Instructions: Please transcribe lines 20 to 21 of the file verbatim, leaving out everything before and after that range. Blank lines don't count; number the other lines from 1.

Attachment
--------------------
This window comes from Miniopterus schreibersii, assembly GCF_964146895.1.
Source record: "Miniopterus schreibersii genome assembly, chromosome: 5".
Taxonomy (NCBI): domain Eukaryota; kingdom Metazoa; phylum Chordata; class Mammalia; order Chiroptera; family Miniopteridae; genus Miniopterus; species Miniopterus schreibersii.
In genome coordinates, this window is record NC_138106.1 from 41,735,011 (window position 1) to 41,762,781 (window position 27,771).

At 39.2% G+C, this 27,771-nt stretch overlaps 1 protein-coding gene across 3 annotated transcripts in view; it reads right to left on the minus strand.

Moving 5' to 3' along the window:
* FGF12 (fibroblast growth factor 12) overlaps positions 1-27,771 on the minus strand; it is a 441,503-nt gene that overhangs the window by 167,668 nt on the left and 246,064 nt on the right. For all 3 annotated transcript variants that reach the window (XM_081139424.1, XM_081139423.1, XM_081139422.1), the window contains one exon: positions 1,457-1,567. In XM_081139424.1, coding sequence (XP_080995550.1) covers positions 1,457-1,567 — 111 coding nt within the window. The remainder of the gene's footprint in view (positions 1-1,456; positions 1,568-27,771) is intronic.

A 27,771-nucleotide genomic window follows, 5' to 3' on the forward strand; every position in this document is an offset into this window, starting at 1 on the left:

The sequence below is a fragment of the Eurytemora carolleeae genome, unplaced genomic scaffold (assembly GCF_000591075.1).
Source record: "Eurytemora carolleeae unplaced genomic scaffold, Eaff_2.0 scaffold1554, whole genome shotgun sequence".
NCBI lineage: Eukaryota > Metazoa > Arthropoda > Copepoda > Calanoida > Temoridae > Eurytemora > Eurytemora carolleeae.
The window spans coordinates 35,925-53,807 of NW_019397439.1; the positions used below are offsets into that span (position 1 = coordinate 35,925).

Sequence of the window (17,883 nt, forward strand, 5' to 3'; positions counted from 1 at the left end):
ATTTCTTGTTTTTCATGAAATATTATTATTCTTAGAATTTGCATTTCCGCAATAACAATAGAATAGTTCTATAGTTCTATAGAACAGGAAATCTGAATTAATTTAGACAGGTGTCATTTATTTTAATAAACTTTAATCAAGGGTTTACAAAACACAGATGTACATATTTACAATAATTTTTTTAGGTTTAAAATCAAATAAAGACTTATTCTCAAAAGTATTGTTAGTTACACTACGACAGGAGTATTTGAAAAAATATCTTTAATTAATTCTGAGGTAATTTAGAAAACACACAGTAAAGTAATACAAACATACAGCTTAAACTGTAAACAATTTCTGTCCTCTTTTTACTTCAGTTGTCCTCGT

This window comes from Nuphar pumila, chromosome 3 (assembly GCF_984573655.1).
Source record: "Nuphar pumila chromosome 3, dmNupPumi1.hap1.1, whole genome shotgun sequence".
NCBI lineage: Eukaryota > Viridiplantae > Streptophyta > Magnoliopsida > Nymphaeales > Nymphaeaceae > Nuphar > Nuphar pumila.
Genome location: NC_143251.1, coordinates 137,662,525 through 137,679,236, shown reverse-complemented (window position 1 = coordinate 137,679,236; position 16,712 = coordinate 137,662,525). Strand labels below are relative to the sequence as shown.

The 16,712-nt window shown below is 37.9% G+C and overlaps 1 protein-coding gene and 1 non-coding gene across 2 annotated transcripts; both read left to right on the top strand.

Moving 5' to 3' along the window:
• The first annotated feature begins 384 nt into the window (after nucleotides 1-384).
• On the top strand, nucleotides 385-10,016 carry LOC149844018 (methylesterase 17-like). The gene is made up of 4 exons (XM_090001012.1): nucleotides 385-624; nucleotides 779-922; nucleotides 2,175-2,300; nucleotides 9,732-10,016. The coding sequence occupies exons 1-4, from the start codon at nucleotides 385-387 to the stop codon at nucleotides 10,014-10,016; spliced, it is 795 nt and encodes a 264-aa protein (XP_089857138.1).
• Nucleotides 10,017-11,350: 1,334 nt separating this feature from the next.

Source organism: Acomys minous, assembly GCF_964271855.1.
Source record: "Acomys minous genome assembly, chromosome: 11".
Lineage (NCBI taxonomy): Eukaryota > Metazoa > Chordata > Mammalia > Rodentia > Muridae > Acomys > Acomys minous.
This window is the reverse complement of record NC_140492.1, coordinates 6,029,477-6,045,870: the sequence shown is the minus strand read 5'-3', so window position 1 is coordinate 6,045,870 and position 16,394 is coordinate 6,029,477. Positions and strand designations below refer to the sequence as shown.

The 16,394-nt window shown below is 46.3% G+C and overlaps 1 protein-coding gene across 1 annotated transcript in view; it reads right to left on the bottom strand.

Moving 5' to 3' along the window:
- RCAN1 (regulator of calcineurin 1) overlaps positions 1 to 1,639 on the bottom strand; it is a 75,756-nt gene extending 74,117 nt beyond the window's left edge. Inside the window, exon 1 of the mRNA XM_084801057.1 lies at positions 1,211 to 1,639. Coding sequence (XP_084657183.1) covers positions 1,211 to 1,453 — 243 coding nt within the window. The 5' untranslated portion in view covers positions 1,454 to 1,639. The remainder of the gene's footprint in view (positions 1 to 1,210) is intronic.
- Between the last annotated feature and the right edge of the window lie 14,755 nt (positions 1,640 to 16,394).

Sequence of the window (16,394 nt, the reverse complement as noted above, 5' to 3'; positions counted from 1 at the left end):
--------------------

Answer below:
Moving 5' to 3' along the window:
• The first annotated feature begins 384 nt into the window (after nucleotides 1-384).